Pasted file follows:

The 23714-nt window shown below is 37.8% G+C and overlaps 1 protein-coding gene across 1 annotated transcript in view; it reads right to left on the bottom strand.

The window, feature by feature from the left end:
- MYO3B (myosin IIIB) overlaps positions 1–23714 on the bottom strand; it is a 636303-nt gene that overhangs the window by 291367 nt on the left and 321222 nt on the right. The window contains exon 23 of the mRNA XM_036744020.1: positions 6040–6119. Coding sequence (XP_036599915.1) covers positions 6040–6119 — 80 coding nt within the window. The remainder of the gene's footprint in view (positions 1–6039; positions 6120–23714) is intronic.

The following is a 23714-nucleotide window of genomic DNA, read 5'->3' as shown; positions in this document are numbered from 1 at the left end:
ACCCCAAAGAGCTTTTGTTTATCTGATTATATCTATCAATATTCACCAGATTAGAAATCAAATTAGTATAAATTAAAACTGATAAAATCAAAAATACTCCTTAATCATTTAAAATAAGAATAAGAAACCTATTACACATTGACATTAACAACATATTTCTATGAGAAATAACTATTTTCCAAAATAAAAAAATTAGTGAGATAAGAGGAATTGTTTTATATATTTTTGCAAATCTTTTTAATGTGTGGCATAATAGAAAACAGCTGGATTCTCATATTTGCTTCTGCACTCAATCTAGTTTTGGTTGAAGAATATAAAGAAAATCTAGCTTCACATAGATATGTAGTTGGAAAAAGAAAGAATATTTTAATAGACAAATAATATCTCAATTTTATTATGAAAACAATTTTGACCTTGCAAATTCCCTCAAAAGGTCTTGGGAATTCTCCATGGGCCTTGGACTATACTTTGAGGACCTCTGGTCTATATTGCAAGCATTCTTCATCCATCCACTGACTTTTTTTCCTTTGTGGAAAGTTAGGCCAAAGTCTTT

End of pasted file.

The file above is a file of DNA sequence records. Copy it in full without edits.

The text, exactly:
The 23714-nt window shown below is 37.8% G+C and overlaps 1 protein-coding gene across 1 annotated transcript in view; it reads right to left on the bottom strand.

The window, feature by feature from the left end:
- MYO3B (myosin IIIB) overlaps positions 1–23714 on the bottom strand; it is a 636303-nt gene that overhangs the window by 291367 nt on the left and 321222 nt on the right. The window contains exon 23 of the mRNA XM_036744020.1: positions 6040–6119. Coding sequence (XP_036599915.1) covers positions 6040–6119 — 80 coding nt within the window. The remainder of the gene's footprint in view (positions 1–6039; positions 6120–23714) is intronic.

The following is a 23714-nucleotide window of genomic DNA, read 5'->3' as shown; positions in this document are numbered from 1 at the left end:
ACCCCAAAGAGCTTTTGTTTATCTGATTATATCTATCAATATTCACCAGATTAGAAATCAAATTAGTATAAATTAAAACTGATAAAATCAAAAATACTCCTTAATCATTTAAAATAAGAATAAGAAACCTATTACACATTGACATTAACAACATATTTCTATGAGAAATAACTATTTTCCAAAATAAAAAAATTAGTGAGATAAGAGGAATTGTTTTATATATTTTTGCAAATCTTTTTAATGTGTGGCATAATAGAAAACAGCTGGATTCTCATATTTGCTTCTGCACTCAATCTAGTTTTGGTTGAAGAATATAAAGAAAATCTAGCTTCACATAGATATGTAGTTGGAAAAAGAAAGAATATTTTAATAGACAAATAATATCTCAATTTTATTATGAAAACAATTTTGACCTTGCAAATTCCCTCAAAAGGTCTTGGGAATTCTCCATGGGCCTTGGACTATACTTTGAGGACCTCTGGTCTATATTGCAAGCATTCTTCATCCATCCACTGACTTTTTTTCCTTTGTGGAAAGTTAGGCCAAAGTCTTT